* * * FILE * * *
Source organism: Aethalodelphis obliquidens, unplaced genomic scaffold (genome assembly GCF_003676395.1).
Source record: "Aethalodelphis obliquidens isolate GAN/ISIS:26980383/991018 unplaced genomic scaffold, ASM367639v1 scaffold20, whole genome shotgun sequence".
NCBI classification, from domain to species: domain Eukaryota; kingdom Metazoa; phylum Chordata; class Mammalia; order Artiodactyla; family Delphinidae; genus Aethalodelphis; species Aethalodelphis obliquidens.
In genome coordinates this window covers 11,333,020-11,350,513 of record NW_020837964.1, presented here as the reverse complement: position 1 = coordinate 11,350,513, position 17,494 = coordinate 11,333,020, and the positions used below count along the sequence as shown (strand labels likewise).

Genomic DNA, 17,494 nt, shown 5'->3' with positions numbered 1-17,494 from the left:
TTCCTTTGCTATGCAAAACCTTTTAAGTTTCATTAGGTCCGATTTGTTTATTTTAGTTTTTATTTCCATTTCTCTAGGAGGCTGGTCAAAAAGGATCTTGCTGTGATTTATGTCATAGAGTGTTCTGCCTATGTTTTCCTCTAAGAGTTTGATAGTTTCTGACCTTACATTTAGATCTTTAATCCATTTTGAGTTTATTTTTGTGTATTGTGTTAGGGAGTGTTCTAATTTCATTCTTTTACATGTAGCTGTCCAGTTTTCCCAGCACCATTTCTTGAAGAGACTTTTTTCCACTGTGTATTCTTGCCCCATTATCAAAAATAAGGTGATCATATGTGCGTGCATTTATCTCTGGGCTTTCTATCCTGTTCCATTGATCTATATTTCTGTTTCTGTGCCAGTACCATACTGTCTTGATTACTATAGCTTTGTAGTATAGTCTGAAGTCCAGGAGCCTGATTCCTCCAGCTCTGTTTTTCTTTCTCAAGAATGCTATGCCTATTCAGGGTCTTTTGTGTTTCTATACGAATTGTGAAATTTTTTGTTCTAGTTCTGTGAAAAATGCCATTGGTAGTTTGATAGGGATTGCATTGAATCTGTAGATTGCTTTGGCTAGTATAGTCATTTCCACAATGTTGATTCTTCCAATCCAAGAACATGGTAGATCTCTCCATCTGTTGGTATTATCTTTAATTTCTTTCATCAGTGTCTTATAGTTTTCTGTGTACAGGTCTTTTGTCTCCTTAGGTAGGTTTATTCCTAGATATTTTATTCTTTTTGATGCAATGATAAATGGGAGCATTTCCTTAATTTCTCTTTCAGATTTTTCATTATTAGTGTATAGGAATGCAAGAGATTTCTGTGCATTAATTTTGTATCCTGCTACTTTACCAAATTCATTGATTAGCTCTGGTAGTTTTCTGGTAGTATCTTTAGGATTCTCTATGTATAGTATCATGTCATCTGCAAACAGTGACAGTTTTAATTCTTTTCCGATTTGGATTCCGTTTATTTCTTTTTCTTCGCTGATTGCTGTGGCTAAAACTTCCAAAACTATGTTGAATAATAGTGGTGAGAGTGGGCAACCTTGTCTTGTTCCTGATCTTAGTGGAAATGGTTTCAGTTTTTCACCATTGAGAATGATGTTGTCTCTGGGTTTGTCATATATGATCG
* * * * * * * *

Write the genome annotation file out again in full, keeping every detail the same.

Source organism: Aethalodelphis obliquidens, unplaced genomic scaffold (genome assembly GCF_003676395.1).
Source record: "Aethalodelphis obliquidens isolate GAN/ISIS:26980383/991018 unplaced genomic scaffold, ASM367639v1 scaffold20, whole genome shotgun sequence".
NCBI classification, from domain to species: domain Eukaryota; kingdom Metazoa; phylum Chordata; class Mammalia; order Artiodactyla; family Delphinidae; genus Aethalodelphis; species Aethalodelphis obliquidens.
In genome coordinates this window covers 11,333,020-11,350,513 of record NW_020837964.1, presented here as the reverse complement: position 1 = coordinate 11,350,513, position 17,494 = coordinate 11,333,020, and the positions used below count along the sequence as shown (strand labels likewise).

Genomic DNA, 17,494 nt, shown 5'->3' with positions numbered 1-17,494 from the left:
TTCCTTTGCTATGCAAAACCTTTTAAGTTTCATTAGGTCCGATTTGTTTATTTTAGTTTTTATTTCCATTTCTCTAGGAGGCTGGTCAAAAAGGATCTTGCTGTGATTTATGTCATAGAGTGTTCTGCCTATGTTTTCCTCTAAGAGTTTGATAGTTTCTGACCTTACATTTAGATCTTTAATCCATTTTGAGTTTATTTTTGTGTATTGTGTTAGGGAGTGTTCTAATTTCATTCTTTTACATGTAGCTGTCCAGTTTTCCCAGCACCATTTCTTGAAGAGACTTTTTTCCACTGTGTATTCTTGCCCCATTATCAAAAATAAGGTGATCATATGTGCGTGCATTTATCTCTGGGCTTTCTATCCTGTTCCATTGATCTATATTTCTGTTTCTGTGCCAGTACCATACTGTCTTGATTACTATAGCTTTGTAGTATAGTCTGAAGTCCAGGAGCCTGATTCCTCCAGCTCTGTTTTTCTTTCTCAAGAATGCTATGCCTATTCAGGGTCTTTTGTGTTTCTATACGAATTGTGAAATTTTTTGTTCTAGTTCTGTGAAAAATGCCATTGGTAGTTTGATAGGGATTGCATTGAATCTGTAGATTGCTTTGGCTAGTATAGTCATTTCCACAATGTTGATTCTTCCAATCCAAGAACATGGTAGATCTCTCCATCTGTTGGTATTATCTTTAATTTCTTTCATCAGTGTCTTATAGTTTTCTGTGTACAGGTCTTTTGTCTCCTTAGGTAGGTTTATTCCTAGATATTTTATTCTTTTTGATGCAATGATAAATGGGAGCATTTCCTTAATTTCTCTTTCAGATTTTTCATTATTAGTGTATAGGAATGCAAGAGATTTCTGTGCATTAATTTTGTATCCTGCTACTTTACCAAATTCATTGATTAGCTCTGGTAGTTTTCTGGTAGTATCTTTAGGATTCTCTATGTATAGTATCATGTCATCTGCAAACAGTGACAGTTTTAATTCTTTTCCGATTTGGATTCCGTTTATTTCTTTTTCTTCGCTGATTGCTGTGGCTAAAACTTCCAAAACTATGTTGAATAATAGTGGTGAGAGTGGGCAACCTTGTCTTGTTCCTGATCTTAGTGGAAATGGTTTCAGTTTTTCACCATTGAGAATGATGTTGTCTCTGGGTTTGTCATATATGATCG